Bookmark   June 10, 2008 at 9:54AM
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Ray_Scheel(z8b/SS31 E. TX)

Don't yank the zuch you have, but you can certainly plant more in the same plot to see if the new one takes off faster than the older plant recovers, then keep who is showing the most momentum in a week or so.

This sounds like a combination of a new bed adjustment and just being new at this yourself. I won't speak for the other old hands here, but I know I killed a *lot* of plants learning what to or not to do...

    Bookmark   June 10, 2008 at 12:27PM
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I had a similar problem, the only thing that was growing was the potatoes. This is my first yr doing SFG too, and I planted almost everything Mothers Day weekend. I finally decided to use some miracle grow on it. Used one package 2 wks ago and noticed a definite growth, then used another package this week and I finally have flowers on the zuchinni, cantaloupe, tomatoes, beans, and my lettuce has really gotten much bigger. I am guessing my compost didn't have enough of something in it, and I also thought it may have been from the transplant since I didn't grow any of these from seed.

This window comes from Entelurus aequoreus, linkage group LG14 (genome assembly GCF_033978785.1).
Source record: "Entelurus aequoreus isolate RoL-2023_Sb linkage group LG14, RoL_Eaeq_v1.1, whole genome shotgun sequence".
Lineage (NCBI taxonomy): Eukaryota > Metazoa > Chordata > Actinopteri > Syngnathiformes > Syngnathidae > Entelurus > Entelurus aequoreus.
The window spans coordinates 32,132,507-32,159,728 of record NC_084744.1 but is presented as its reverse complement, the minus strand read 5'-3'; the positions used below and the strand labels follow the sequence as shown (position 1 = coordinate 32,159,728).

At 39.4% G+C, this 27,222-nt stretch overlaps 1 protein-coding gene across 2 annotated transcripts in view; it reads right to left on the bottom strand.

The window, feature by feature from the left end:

Next year, I'll definitely spend more on the compost and try to get some good stuff.

Hope yours takes off soon!!

    Bookmark   June 14, 2008 at 7:24PM
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Thanks everyone,
I followed Ray's advice and I sowed a bunch of seeds this weekend, for cukes, zukes, more winter squash, and another melon. For just in case... right next to the seedlings. For a comparison. My DH wouldn't let me yank anything. LOL


    Bookmark   June 15, 2008 at 12:30AM